New prize-winning research highlights potential of immune intervention in improving regenerative medicine

March 12, 2020

Joana Neves is the 2019 grand prize winner of the Sartorius & Science Prize for Regenerating Medicine & Cell Therapy, for work in mice that offers a promising approach to improve the outcome of regenerative stem cell-based therapies aimed at delaying age-related degenerative diseases. The findings help to address a major roadblock imposed by the natural aging processes, which has limited the clinical application of regenerative medicine approaches to treat those most likely to suffer from chronic and often debilitating degenerative conditions - elderly patients. According to Neves, aging is associated with the loss of ability for many tissues to regenerate, largely due to the inflammatory environment common in aged and diseased tissues. Finding a way to resolve chronic inflammation and promote an environment supportive of repair could provide an efficient and effective way to improve the success of stem cell-based therapies. Using the fruit fly Drosphila as a model organism, Neves found that an evolutionarily conserved mechanism of tissue repair - the immune modulatory molecule MANF - could be harnessed to increase the success of regenerative therapies for retinal disease. The protein MAMF is critical in suppressing age-related inflammation while promoting tissue maintenance in young organisms. Using MAMF intervention alongside stem-cell based photoreceptor replacement therapies, Neves was able to greatly improve the restoration of vision in old, blind mice, highlighting the approaches' clinical utility. "[This] work is the proof of principle demonstration that immune modulatory interventions can be effective strategies to improve the success of regenerative therapies applied to aged and diseased organs," said Neves. Finalists for the prize were Arun Sharma, for his essay "Stem cells to help the heart," and Adam Wilkinson, for his essay "Hope for hematological diseases."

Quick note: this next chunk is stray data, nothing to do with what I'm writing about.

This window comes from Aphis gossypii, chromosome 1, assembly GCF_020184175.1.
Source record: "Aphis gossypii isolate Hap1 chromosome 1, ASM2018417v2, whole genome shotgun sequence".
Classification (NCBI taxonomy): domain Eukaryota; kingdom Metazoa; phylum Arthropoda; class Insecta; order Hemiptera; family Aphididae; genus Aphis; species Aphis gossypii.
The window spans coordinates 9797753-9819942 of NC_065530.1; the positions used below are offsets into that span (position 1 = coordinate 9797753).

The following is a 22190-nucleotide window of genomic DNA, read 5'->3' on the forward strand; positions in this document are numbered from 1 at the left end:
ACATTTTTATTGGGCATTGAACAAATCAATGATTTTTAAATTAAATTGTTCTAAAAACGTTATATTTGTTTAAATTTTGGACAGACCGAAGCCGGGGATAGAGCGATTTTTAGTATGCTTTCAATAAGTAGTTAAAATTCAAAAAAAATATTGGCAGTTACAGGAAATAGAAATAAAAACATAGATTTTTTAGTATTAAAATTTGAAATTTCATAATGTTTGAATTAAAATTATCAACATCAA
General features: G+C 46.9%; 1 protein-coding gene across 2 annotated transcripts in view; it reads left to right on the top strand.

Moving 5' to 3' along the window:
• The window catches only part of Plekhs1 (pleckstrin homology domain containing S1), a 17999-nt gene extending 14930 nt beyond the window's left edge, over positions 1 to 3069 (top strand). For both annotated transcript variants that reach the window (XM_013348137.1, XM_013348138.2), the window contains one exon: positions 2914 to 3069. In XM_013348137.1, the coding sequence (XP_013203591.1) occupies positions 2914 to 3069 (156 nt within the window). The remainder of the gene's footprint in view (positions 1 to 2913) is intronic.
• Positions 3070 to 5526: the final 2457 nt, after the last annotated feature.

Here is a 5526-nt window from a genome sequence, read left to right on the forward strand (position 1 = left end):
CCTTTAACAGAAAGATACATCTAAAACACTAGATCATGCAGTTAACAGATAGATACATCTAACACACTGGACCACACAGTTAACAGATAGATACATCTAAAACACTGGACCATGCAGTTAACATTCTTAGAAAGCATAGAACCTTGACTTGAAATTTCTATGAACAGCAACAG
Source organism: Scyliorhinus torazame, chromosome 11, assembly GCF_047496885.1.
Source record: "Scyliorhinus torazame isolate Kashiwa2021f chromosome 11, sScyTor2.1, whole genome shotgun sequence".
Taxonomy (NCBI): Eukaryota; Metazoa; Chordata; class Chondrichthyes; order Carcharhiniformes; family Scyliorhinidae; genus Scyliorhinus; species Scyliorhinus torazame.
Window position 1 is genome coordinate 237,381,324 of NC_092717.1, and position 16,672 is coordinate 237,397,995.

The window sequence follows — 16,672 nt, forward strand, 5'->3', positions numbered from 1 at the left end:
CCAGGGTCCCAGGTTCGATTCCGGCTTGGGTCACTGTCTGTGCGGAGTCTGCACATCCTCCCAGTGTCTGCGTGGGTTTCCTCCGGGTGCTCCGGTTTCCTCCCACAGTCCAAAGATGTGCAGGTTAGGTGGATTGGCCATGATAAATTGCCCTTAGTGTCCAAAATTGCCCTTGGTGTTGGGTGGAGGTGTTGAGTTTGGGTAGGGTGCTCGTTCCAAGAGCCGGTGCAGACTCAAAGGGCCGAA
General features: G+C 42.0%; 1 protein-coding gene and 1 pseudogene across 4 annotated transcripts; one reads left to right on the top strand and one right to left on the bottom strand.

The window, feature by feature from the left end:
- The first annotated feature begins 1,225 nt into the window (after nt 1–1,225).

-end-


American Association for the Advancement of Science

Related Aging Articles from Brightsurf:

Surprises in 'active' aging
Aging is a process that affects not only living beings.

Aging-US: 'From Causes of Aging to Death from COVID-19' by Mikhail V. Blagosklonny
Aging-US recently published ''From Causes of Aging to Death from COVID-19'' by Blagosklonny et al. which reported that COVID-19 is not deadly early in life, but mortality increases exponentially with age - which is the strongest predictor of mortality.

Understanding the effect of aging on the genome
EPFL scientists have measured the molecular footprint that aging leaves on various mouse and human tissues.

Muscle aging: Stronger for longer
With life expectancy increasing, age-related diseases are also on the rise, including sarcopenia, the loss of muscle mass due to aging.

Aging memories may not be 'worse, 'just 'different'
A study from the Department of Psychological & Brain Sciences in Arts & Sciences adds nuance to the idea that an aging memory is a poor one and finds a potential correlation between the way people process the boundaries of events and episodic memory.

A new biomarker for the aging brain
Researchers at the RIKEN Center for Biosystems Dynamics Research (BDR) in Japan have identified changes in the aging brain related to blood circulation.

Scientists invented an aging vaccine
A new way to prevent autoimmune diseases associated with aging like atherosclerosis, Alzheimer's disease, and Parkinson's disease was described in the article.

The first roadmap for ovarian aging
Infertility likely stems from age-related decline of the ovaries, but the molecular mechanisms that lead to this decline have been unclear.

Researchers discover new cause of cell aging
New research from the USC Viterbi School of Engineering could be key to our understanding of how the aging process works.

Deep Aging Clocks: The emergence of AI-based biomarkers of aging and longevity
The advent of deep biomarkers of aging, longevity and mortality presents a range of non-obvious applications.

Read More: Aging News and Aging Current Events
Brightsurf.com is a participant in the Amazon Services LLC Associates Program, an affiliate advertising program designed to provide a means for sites to earn advertising fees by advertising and linking to Amazon.com.